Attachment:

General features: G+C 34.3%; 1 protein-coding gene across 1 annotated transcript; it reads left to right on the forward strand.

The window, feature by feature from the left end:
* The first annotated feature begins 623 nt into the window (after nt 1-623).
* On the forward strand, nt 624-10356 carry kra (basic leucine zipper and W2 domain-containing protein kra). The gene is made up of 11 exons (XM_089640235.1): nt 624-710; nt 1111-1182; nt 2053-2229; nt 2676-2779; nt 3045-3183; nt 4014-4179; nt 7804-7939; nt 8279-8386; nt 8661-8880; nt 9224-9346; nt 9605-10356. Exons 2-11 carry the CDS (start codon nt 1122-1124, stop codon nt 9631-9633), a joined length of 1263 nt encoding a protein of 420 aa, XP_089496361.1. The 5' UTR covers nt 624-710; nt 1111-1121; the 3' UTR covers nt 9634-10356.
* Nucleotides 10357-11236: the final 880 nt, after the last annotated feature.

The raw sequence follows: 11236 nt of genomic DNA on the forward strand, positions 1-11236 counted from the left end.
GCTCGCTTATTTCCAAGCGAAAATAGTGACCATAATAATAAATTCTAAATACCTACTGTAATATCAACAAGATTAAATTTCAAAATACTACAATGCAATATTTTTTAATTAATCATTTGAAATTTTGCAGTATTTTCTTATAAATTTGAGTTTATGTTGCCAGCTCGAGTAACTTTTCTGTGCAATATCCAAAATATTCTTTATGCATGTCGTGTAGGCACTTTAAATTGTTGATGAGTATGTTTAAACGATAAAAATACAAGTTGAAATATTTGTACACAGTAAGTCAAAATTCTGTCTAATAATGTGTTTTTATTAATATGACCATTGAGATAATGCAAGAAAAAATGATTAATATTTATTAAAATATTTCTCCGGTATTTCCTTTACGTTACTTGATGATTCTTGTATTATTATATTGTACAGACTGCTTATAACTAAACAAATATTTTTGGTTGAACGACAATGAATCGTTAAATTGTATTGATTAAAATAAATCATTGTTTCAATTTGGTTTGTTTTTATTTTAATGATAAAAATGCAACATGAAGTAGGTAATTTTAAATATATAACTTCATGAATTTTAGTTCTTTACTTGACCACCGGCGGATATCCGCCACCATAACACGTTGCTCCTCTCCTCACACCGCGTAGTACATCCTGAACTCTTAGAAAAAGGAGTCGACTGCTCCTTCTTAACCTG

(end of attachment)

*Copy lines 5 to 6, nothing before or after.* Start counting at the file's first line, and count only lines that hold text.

* Nucleotides 10357-11236: the final 880 nt, after the last annotated feature.

The raw sequence follows: 11236 nt of genomic DNA on the forward strand, positions 1-11236 counted from the left end.